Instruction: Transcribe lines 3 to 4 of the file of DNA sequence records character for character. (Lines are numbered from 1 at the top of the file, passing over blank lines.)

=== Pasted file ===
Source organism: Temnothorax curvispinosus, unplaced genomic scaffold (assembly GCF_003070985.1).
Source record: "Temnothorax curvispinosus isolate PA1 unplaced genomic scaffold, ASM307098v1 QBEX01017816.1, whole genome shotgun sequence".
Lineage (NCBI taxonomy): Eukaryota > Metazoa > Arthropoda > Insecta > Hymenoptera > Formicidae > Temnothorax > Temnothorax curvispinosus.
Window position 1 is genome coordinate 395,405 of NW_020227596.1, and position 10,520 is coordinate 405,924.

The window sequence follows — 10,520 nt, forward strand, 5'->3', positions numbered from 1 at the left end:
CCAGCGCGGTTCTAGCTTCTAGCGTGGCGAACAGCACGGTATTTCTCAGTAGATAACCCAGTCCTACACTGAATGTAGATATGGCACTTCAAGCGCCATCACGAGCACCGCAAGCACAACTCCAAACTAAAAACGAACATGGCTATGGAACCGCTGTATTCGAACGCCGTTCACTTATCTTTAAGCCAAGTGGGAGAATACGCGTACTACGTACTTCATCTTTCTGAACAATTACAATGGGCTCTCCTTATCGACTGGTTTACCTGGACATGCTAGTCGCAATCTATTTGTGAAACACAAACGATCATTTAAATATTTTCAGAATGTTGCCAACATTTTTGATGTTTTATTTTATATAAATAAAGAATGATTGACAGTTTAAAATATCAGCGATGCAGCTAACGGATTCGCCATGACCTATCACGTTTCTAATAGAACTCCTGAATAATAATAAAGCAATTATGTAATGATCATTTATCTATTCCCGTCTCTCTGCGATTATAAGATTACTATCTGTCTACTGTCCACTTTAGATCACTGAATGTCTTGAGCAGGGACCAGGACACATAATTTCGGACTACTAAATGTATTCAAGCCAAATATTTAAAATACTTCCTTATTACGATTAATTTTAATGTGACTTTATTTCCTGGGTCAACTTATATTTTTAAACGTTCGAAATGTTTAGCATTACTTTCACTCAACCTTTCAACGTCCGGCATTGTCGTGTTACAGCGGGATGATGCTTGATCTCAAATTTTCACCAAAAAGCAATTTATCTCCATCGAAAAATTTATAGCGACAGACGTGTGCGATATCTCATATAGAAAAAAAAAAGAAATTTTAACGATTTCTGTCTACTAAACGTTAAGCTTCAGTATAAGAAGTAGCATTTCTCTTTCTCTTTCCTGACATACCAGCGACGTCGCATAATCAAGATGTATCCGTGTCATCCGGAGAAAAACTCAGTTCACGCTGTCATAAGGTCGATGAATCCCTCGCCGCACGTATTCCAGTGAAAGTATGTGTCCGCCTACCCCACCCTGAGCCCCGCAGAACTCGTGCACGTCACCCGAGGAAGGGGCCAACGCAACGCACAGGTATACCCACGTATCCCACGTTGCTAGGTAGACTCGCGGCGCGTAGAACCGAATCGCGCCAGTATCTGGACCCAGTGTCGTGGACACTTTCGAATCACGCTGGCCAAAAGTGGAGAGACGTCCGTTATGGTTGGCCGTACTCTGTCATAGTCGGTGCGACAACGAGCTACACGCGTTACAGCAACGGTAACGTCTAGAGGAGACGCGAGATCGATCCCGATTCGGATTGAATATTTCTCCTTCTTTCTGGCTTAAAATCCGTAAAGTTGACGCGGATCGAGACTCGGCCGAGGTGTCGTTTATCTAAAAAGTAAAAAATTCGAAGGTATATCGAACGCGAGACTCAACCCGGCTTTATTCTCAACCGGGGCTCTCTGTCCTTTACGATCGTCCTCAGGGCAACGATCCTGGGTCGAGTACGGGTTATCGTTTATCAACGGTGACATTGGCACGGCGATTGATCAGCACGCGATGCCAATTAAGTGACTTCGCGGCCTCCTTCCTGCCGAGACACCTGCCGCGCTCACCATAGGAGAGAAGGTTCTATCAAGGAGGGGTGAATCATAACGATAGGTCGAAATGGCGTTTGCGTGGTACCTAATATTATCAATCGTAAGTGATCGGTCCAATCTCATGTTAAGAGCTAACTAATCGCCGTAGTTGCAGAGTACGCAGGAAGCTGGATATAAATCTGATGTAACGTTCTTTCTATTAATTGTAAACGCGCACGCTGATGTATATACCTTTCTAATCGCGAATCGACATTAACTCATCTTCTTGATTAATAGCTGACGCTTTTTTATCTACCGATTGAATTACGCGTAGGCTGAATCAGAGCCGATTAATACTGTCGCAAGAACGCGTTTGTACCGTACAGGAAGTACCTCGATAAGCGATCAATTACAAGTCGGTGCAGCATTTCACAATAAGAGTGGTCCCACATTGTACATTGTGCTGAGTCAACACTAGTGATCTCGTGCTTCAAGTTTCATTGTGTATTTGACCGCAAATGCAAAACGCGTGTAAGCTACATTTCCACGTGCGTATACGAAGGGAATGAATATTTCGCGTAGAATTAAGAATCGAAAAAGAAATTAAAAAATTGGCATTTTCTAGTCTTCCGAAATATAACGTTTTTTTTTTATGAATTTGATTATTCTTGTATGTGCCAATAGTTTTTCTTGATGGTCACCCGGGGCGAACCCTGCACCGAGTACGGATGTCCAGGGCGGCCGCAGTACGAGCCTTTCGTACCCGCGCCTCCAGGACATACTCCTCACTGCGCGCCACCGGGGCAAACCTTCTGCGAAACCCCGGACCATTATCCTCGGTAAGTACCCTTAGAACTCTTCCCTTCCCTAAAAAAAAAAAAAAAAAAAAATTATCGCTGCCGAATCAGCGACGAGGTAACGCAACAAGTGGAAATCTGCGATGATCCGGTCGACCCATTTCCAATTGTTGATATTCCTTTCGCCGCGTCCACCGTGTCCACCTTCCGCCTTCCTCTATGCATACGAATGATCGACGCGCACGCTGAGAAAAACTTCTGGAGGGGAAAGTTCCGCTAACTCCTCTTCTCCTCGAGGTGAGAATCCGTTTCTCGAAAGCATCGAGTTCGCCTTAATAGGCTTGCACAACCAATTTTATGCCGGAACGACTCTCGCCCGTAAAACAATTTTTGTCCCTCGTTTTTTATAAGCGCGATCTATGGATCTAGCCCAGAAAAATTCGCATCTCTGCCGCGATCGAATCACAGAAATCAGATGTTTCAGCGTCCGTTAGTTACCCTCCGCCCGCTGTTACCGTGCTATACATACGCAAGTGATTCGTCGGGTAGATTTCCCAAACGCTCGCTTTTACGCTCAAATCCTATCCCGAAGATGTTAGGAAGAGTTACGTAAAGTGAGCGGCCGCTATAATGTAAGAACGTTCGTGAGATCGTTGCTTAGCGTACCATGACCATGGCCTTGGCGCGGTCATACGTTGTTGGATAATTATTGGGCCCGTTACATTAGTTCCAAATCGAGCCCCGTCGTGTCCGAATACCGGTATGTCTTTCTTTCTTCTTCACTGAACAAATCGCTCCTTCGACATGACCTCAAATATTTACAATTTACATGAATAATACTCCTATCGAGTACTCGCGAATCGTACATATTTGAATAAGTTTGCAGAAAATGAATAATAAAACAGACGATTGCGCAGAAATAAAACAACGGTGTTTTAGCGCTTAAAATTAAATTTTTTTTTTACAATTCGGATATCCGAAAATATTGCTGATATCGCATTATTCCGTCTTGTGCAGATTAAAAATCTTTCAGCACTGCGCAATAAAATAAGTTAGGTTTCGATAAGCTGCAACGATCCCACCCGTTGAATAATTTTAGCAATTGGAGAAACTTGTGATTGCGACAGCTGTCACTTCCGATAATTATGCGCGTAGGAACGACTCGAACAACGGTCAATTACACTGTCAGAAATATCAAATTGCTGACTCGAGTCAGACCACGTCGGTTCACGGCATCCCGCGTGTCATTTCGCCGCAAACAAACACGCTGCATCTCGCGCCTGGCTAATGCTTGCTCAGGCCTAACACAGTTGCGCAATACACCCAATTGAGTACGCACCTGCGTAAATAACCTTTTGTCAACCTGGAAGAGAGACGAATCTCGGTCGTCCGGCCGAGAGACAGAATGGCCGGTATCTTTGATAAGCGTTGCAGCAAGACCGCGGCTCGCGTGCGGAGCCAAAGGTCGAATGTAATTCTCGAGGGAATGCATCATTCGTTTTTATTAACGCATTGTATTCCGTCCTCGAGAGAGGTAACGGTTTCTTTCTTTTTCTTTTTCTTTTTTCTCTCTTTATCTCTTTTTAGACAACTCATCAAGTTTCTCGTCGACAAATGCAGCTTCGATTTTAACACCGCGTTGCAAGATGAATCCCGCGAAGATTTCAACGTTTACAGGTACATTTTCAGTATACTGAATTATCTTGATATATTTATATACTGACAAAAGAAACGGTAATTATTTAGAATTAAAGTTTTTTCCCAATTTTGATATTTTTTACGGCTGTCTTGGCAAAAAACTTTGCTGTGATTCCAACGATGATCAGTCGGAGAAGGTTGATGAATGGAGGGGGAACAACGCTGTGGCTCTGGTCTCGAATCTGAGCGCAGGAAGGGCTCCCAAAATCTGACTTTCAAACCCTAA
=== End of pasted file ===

Lineage (NCBI taxonomy): Eukaryota > Metazoa > Arthropoda > Insecta > Hymenoptera > Formicidae > Temnothorax > Temnothorax curvispinosus.
Window position 1 is genome coordinate 395,405 of NW_020227596.1, and position 10,520 is coordinate 405,924.